It takes around 21 seconds to empty your bladder. And that applies whether you are a dog, a human or an elephant.
Dr Patricia Yang of Georgia Institute of Technology will be addressing the 66th Annual Meeting of the American Physical Society of Division of Fluid Dynamics next month. While many of the talks at the event will be on issues such as bubbles and surface tension, or magnetohydrodynamics, Yang will be talking about the somewhat fundamental fluid dynamic that is urination.
Her team have combined their own filming in a Georgia zoo with YouTube footage of other animals urinating, which does make you wonder what IT staff made of their search history.
Their goal was to figure out what the 21 second rule, which seems to apply to most mammals of cat size or above, should be valid even though bladder size varies immensely.
They discovered that it’s not simply a case of bladder pressure, but rather that the size of the urethra is important. Elephants have a larger urethra than many other mammals at around a meter long and ten centimeters in diameter. That extra length gives more room for gravity to boost acceleration and thus eject at a faster rate.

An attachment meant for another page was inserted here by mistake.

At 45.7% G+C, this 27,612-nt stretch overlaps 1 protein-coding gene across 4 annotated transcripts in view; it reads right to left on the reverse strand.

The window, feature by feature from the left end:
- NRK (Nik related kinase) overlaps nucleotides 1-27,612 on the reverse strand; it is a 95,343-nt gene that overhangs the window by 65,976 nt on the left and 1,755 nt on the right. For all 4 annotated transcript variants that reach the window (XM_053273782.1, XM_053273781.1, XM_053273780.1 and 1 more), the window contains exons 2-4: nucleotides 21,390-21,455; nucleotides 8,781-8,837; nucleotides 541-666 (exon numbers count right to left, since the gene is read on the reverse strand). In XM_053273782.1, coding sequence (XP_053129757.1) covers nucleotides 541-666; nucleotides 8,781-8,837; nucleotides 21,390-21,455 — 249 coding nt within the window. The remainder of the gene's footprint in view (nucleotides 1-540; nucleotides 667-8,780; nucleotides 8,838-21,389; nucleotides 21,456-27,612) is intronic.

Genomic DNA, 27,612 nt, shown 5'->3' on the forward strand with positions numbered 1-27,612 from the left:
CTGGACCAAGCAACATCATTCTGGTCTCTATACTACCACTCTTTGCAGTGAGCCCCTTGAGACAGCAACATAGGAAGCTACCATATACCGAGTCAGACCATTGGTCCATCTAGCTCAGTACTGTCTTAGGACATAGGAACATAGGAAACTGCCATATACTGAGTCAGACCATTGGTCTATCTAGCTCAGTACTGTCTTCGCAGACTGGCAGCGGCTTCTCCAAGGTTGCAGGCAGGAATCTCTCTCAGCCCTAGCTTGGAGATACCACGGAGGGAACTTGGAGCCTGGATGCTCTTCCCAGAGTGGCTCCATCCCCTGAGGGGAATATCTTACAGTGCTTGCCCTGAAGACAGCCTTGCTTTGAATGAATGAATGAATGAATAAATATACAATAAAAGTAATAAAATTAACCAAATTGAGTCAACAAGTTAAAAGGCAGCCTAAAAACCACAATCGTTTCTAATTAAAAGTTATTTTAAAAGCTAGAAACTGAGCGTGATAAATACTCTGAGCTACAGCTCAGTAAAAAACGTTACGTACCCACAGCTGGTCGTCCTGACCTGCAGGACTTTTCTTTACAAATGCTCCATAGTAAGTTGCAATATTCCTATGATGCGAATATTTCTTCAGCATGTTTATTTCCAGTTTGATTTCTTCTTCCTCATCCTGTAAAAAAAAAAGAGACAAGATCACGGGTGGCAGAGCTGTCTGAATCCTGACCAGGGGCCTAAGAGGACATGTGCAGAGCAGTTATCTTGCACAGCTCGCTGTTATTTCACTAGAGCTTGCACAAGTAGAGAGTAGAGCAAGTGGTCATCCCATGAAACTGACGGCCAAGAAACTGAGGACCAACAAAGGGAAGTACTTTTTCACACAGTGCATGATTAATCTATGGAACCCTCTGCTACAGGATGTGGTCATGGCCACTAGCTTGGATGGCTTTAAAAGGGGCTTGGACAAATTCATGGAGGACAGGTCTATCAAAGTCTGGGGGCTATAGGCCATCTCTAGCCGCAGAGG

Looking at other mammals, the researchers found that the relationship between bladder size and urethra size is consistent. Smaller animals have smaller urethras and less boost from gravity. In turn they urinate at a slower rate, but because they have smaller bladders to empty, it still works out at 21 seconds.
Why exactly it is 21 seconds isn’t yet clear. (The less authoritative source that is my wife speculates that it developed as the best compromise of safely and comfortably emptying the bladder but minimizing the time during which evading predator attack becomes more awkward.)
Smaller mammals such as rats don’t fit into the 21 second rule. That’s because they don’t rely on gravity so much, instead urinating in a series of drops rather than a continuous stream and thus doing the job in around a second.